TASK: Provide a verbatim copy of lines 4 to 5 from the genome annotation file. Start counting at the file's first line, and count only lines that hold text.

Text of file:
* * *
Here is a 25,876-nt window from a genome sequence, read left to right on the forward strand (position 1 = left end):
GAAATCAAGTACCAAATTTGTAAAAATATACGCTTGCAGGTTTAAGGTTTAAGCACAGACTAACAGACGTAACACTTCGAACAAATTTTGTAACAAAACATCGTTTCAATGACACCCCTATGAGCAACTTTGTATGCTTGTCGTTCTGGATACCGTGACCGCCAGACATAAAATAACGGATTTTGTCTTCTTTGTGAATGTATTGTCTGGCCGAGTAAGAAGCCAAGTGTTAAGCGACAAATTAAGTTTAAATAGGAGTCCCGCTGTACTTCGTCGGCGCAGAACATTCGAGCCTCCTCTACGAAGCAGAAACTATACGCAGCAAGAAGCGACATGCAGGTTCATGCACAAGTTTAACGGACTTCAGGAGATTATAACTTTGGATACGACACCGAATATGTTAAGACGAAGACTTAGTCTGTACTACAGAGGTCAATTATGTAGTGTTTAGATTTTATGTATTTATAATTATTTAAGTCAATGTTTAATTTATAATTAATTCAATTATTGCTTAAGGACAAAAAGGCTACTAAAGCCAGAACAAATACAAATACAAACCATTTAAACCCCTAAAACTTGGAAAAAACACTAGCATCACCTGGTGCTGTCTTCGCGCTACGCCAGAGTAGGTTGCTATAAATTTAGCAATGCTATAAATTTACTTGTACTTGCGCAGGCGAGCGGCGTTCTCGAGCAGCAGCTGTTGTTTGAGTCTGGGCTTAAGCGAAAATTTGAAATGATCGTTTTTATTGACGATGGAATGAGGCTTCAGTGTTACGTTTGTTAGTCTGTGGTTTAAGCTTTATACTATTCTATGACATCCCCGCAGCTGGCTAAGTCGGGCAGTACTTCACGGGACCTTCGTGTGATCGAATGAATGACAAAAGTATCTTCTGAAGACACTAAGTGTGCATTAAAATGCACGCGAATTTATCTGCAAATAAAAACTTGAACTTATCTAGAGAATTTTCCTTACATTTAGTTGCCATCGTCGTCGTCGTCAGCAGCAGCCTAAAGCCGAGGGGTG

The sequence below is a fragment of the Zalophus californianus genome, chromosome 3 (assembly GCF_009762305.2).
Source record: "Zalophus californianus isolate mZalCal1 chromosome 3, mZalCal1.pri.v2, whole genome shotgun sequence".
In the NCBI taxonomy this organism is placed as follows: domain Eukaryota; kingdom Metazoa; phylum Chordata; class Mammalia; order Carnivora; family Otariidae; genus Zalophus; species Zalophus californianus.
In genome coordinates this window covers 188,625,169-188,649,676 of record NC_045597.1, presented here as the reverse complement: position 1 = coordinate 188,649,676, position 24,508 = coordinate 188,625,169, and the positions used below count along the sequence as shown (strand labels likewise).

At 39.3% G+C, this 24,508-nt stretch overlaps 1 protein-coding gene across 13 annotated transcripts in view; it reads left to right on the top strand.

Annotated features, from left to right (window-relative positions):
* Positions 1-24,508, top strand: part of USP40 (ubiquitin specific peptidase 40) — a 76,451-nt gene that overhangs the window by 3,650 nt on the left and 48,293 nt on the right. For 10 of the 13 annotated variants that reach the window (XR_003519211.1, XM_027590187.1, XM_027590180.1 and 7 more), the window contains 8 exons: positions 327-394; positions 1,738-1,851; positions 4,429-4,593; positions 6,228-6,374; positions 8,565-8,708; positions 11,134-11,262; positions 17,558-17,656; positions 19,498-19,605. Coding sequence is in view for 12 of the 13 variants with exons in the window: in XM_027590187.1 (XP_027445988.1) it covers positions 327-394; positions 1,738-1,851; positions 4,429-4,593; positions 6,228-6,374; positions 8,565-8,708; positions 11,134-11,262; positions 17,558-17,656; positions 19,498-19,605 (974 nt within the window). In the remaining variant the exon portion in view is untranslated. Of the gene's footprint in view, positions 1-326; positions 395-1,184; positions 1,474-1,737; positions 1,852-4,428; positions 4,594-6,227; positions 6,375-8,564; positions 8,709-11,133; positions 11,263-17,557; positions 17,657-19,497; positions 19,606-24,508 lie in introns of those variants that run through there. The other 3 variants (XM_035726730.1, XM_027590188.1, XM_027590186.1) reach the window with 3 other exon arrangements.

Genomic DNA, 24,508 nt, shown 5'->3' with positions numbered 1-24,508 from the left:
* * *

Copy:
Source record: "Zalophus californianus isolate mZalCal1 chromosome 3, mZalCal1.pri.v2, whole genome shotgun sequence".
In the NCBI taxonomy this organism is placed as follows: domain Eukaryota; kingdom Metazoa; phylum Chordata; class Mammalia; order Carnivora; family Otariidae; genus Zalophus; species Zalophus californianus.